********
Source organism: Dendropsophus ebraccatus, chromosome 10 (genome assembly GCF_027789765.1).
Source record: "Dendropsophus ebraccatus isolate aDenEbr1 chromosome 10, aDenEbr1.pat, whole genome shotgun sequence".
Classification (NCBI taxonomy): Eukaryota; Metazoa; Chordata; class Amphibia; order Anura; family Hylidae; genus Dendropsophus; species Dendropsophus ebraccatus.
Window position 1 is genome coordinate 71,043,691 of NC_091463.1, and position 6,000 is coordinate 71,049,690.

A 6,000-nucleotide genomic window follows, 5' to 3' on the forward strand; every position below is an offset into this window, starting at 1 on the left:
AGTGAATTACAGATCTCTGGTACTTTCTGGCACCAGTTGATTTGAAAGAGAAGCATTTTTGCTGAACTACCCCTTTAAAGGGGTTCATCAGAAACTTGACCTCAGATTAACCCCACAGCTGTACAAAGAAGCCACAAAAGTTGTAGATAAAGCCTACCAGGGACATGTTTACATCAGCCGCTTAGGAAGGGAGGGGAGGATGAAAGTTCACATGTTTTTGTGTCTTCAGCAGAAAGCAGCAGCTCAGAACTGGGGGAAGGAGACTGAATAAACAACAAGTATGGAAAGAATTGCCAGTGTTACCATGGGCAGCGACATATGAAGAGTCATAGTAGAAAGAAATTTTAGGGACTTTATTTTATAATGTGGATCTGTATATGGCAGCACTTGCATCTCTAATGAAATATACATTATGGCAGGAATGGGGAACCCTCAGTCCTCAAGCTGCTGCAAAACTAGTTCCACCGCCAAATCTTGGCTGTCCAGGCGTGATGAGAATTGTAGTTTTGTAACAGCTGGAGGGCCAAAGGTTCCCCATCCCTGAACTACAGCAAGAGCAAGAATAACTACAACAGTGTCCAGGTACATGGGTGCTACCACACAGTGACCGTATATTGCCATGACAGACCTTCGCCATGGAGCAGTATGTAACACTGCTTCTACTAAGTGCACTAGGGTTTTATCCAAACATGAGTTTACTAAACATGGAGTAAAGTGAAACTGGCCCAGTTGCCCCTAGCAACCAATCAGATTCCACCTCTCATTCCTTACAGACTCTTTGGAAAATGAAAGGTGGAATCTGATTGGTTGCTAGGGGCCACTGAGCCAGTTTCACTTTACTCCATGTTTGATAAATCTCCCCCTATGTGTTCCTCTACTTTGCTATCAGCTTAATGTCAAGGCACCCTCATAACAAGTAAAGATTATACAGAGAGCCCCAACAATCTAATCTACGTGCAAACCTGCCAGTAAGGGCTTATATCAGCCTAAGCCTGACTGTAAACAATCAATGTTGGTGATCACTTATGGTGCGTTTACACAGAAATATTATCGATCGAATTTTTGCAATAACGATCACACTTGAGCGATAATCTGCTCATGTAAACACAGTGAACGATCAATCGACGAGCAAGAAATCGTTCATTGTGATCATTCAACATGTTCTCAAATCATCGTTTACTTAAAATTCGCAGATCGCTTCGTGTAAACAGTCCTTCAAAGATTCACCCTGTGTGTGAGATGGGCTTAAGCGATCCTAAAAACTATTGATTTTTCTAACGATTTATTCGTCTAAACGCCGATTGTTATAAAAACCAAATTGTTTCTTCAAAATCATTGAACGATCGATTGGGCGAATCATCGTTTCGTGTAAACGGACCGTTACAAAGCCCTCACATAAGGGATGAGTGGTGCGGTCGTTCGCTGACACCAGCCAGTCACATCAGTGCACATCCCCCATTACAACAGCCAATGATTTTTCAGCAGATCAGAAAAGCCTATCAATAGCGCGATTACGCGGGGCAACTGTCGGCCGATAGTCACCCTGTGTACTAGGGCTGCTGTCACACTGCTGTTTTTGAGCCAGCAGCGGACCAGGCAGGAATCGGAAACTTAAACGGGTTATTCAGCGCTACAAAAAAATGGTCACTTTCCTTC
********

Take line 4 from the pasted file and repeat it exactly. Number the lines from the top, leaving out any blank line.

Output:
Window position 1 is genome coordinate 71,043,691 of NC_091463.1, and position 6,000 is coordinate 71,049,690.